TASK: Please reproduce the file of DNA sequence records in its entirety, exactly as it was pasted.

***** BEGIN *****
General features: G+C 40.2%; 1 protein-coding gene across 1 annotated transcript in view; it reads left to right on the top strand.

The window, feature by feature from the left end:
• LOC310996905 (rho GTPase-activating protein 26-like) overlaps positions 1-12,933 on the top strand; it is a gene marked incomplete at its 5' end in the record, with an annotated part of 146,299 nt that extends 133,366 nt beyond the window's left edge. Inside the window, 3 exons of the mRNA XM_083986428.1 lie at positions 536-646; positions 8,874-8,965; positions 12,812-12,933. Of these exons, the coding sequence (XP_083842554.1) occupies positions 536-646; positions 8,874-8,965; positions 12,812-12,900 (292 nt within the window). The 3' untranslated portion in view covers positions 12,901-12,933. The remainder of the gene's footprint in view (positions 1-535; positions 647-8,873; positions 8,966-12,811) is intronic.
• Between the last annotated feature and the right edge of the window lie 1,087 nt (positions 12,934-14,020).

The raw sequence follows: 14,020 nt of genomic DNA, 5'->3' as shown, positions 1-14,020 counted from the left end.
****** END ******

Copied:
General features: G+C 40.2%; 1 protein-coding gene across 1 annotated transcript in view; it reads left to right on the top strand.

The window, feature by feature from the left end:
• LOC310996905 (rho GTPase-activating protein 26-like) overlaps positions 1-12,933 on the top strand; it is a gene marked incomplete at its 5' end in the record, with an annotated part of 146,299 nt that extends 133,366 nt beyond the window's left edge. Inside the window, 3 exons of the mRNA XM_083986428.1 lie at positions 536-646; positions 8,874-8,965; positions 12,812-12,933. Of these exons, the coding sequence (XP_083842554.1) occupies positions 536-646; positions 8,874-8,965; positions 12,812-12,900 (292 nt within the window). The 3' untranslated portion in view covers positions 12,901-12,933. The remainder of the gene's footprint in view (positions 1-535; positions 647-8,873; positions 8,966-12,811) is intronic.
• Between the last annotated feature and the right edge of the window lie 1,087 nt (positions 12,934-14,020).

The raw sequence follows: 14,020 nt of genomic DNA, 5'->3' as shown, positions 1-14,020 counted from the left end.